Boyle native John O’Callaghan succeeded Dooley, but within a few months had moved to Birr to edit the Midland Tribune. I wanted the job; and that’s why I drove to Birr on a Saturday afternoon to make my pitch to Arnold Fanning. We discussed newspapers and what might be achievable with the Roscommon Champion. Soon, I had gone from being an acquaintance of Arnold’s to a friend. He appointed me editor of the Champion in 1990 and also put me in charge of the Longford NEWS (in 1992). We worked closely together for fifteen years in all.

  He was an extraordinary character. He had practised as a Barrister (which he loved) but was now totally immersed in the publishing business. He loved newspapers, publishing, rugby (most sports indeed), sailing, music. He was, without doubt, the most charismatic newspaperman I’ve come across in what has always been a fascinating industry. 

  As a boss, he was incredibly demanding. At times he seemed to thrive on confrontation. Then, in later years, he mellowed. But, even when there was conflict, there were no grudges. He got a buzz, an adrenaline rush, from the daily challenges of this industry at what was a particularly exciting period in its development. He was fiery and funny, often at the same time.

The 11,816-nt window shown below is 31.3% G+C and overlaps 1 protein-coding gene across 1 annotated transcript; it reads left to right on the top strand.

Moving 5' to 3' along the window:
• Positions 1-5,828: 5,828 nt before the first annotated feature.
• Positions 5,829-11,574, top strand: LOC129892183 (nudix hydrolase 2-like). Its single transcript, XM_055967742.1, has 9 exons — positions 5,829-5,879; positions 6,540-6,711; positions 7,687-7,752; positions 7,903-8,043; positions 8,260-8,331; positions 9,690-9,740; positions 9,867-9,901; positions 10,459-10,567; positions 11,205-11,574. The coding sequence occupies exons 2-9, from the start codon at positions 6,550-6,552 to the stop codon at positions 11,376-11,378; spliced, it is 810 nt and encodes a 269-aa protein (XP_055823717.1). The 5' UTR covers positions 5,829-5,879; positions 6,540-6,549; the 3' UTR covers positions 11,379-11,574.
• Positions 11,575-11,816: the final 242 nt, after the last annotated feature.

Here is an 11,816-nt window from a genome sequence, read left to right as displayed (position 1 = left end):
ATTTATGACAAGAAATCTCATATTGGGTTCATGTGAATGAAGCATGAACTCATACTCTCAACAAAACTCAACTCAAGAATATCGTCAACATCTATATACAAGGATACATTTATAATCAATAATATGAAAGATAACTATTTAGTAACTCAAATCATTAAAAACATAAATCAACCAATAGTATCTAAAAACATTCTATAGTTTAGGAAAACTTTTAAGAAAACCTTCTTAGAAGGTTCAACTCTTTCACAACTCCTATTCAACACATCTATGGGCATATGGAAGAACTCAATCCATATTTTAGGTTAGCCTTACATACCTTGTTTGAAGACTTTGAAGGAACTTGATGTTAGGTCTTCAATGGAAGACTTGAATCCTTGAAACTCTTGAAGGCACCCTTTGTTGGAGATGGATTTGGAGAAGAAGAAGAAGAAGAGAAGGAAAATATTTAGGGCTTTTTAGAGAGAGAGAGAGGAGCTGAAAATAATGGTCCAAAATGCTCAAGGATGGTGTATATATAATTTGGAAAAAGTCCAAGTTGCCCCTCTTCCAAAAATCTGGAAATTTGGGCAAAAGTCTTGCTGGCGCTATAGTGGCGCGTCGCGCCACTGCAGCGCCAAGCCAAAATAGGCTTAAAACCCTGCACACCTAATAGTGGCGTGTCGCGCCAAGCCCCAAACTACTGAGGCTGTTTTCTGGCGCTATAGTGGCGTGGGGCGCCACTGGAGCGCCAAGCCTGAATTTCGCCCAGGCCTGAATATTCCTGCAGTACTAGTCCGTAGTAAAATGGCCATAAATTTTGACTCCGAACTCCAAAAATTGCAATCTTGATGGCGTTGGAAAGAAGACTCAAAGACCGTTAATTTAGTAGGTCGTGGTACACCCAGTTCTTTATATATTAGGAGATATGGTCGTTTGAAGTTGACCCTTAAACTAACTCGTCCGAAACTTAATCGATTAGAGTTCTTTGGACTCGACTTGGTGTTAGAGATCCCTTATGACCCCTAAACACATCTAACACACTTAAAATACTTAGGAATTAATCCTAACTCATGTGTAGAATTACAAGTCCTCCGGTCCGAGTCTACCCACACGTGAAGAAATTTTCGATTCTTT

A hard-nosed businessman by day, Arnold was brilliant social company by night or early evening. He could talk all night about newspapers and publishing, politics and history, rugby and cricket, music and mischief.

  Eccentric, charismatic, charming, generous, highly intelligent, he was truly a one-off.

  Not that many people in Roscommon knew him, but those who met him won’t have forgotten him. For sixteen years he owned the Roscommon Champion, and provided a lot of employment over that golden era for the newspaper. With the Champion’s circulation at an all-time high, the paper was sold to Lord Kilclooney (John Taylor) in 2003.

  We met Arnold on and off in the years since then. He opened a national evening paper at one stage, but that venture didn’t turn out well. For a number of years, the family’s printing business was thriving, but hard times fell there too.

  Arnold never lost his charisma or his great passion for newspapers. The last time I saw him was in Birr. He was just back from a Munster match and ready to chat over some gins and tonics.

  When we bid farewell to him last Sunday, I felt great sadness at the loss of such a force of nature. Gone with Arnold is an extraordinary knowledge of publishing. Gone too, a charismatic, colourful newspaper giant who Fiona and I were proud to work with and call a friend. Over the years we also became friends with his wife Sheila and their three sons.

  His eventful publishing journey had included a memorable stay in Roscommon.

  He died, aged 74, without ever having compromised on his larger than life ways. It was a beautiful, calm, serene day, as Birr said goodbye to a family man and a newspaper legend.